• When your computer sleeps (aka "standby", "hibernate") the computer uses 0-6 watts. (So does the monitor.) You can set your computer to sleep automatically after a certain amount of idle time. Setting your computer to auto-sleep is the best and easiest way to save on computer energy use! Here's how to do it:In Windows XP go to Start > Control Panel > Power OptionsOn a Mac go to System Preferences > Energy SaverIt's not terribly important to understand the difference between Sleep, Standby, and Hibernate. In a nutshell, hibernate saves your workspace (all the open windows) and then turns your computer off, so it saves more energy than standby, but a hibernating computer takes longer to wake up. For the curious I have a separate article about the differences between Sleep, Standby, and Hibernate.A screensaver that shows any image on the screen doesn't save any energy at all -- you save energy only if the monitor goes dark by going to sleep. If you turn the monitor off at the switch it will use 0 to 10 watts. (Some electronics equipment draws a small amount of energy even when it's switched off.)
specific models
Specific Models

Macs have generally used less energy than PC's, though I haven't tested any Macs since Apple made the switch to Intel processors. If any Mac users would like to send me their readings, tested with a watt-hour meter, I'll be happy to publish the numbers here.Below is how much energy Dell computers use, according to their website in 2006, and how much my Apple iMac G5 uses based on my measurements. I would have included some HP desktops in the table but HP hasn't bothered to update its website with the energy consumption for current models in over four years. For Dell models not listed below try a Google search using this format: site:dell.com b110 watts Replace the "b110" with the model you're searching for, of course.Don't write to me to ask me how much your particular computer uses, because I didn't make your computer and unlike you, I don't have access to it. Contact the manufacturer or buy a watt-hour meter.Dell DesktopsMaximumMinimumSleepOffDimension B110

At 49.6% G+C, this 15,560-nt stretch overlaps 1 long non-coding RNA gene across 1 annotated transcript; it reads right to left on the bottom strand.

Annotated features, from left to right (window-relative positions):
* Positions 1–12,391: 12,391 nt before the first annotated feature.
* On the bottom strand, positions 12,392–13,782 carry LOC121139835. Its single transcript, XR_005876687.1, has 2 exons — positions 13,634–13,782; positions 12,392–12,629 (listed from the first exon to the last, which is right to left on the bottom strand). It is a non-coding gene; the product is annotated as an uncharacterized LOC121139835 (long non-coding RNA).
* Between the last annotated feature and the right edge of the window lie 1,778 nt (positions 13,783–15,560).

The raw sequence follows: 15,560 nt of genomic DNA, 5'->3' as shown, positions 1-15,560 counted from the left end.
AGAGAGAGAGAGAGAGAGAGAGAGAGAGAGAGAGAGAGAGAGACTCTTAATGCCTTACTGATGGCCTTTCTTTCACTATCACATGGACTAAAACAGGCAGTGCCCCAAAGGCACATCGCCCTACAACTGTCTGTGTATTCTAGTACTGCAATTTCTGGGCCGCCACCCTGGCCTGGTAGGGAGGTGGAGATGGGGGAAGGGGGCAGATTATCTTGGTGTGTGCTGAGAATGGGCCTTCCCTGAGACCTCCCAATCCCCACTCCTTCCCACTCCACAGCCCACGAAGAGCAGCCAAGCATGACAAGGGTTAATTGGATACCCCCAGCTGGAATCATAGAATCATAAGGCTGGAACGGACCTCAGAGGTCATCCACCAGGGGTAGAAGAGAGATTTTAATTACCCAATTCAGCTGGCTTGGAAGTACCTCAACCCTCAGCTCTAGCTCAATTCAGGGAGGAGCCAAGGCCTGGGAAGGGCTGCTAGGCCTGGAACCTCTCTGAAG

(Pentium 4 520)112603.01.7Optiplex GX620
(Pentium 4 630)127721.32.5Dimension E310
(Pentium 4, 2.8GHz)132711.71.7Optiplex 170L
(Pentium 4, 3.2GHz)163803.72.2Dimension E510
(Pentium 4 551)1651061.30.7Dimension XPS 6002001425.54.5Dimension XPS 400
(Pentium 4 551)2581492.01.0 Apple iMac G5 w/built in 20" LCD screenDoing nothing97 wattsMonitor dimmed84 wattsMonitor sleep62 wattsCopying files110 wattsWatching a DVD110 wattsOpening a bunch of pictures120 wattsComputer sleep3.5 watts

  • Yes, it doesn't make sense that the GX620 is listed as using more power when it's off than when it's sleeping, but I'm just reprinting the numbers from Dell's specs.The University of Pennsylvania has a somewhat more recent list of Mac / PC wattage.
wether to use a laptop to save energy
Wether to use a laptop to save energy?
  • Some people think it's a bad idea to replace desktops with laptops even though they use less energy, because they're more likely to require repair, those repairs are more expensive than desktop repairs, many users thus choose to replace their broken laptop rather than getting it fixed, and laptops require disposal of chemically-laden batteries when they wear out.  While these things are true, I think the average person (and the environment) will still come out ahead over all by using a laptop over a desktop, because only a fraction of laptops will actually break and get replaced.  If every laptop failed like this during its life (or even if most of them did), we could easily say that it would be better to stick with desktops.  But since only a fraction of laptops fail, I still think there's a net savings by using laptops
  • http://www.bigsiteofamazingfacts.com/who-invented-the-first-computer
  • http://www.mi-is.be/be_en/05/index.html
  • http://www.catonmat.net/blog/donald-knuths-first-computer/
  • http://www.dai.ed.ac.uk/homes/cam/fcomp.shtml
  • http://pc-desktop-computers.com/images/float/computer-parts-wholesale.jpg
  • http://www.freeby50.com/2009/04/cost-of-computers-over-time.html
  • http://i.ehow.com/images/a06/04/f4/create-price-tag-200X200.jpg
  • http://library.thinkquest.org/C007091/uses.htm
  • http://www.vforteachers.com/images/person%20at%20computer%20could%20be%20teacher.JPG
  • http://michaelbluejay.com/electricity/computers.html